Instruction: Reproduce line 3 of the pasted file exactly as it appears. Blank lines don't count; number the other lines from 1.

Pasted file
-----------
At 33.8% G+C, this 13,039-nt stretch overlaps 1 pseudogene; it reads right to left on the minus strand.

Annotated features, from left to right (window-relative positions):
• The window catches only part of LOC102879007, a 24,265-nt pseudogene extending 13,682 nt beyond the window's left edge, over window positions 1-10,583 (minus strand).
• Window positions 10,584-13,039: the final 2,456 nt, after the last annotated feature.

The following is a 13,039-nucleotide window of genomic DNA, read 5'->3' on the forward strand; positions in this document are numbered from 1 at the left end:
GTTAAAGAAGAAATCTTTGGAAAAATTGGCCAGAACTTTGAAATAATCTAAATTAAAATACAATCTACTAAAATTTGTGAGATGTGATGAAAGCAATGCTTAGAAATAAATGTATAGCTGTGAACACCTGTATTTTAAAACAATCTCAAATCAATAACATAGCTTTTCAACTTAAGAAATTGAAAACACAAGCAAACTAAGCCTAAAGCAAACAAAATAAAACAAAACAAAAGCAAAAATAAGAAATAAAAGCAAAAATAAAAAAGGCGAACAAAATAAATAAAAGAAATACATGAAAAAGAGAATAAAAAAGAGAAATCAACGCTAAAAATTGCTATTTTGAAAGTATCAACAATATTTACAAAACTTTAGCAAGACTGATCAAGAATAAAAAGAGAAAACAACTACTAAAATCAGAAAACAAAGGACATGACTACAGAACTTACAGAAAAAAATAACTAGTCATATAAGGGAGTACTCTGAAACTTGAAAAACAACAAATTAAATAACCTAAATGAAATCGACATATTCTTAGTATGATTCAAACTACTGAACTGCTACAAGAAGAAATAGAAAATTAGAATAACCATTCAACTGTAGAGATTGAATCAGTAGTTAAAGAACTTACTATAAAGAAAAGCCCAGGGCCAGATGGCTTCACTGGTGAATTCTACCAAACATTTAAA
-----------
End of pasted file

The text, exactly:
• The window catches only part of LOC102879007, a 24,265-nt pseudogene extending 13,682 nt beyond the window's left edge, over window positions 1-10,583 (minus strand).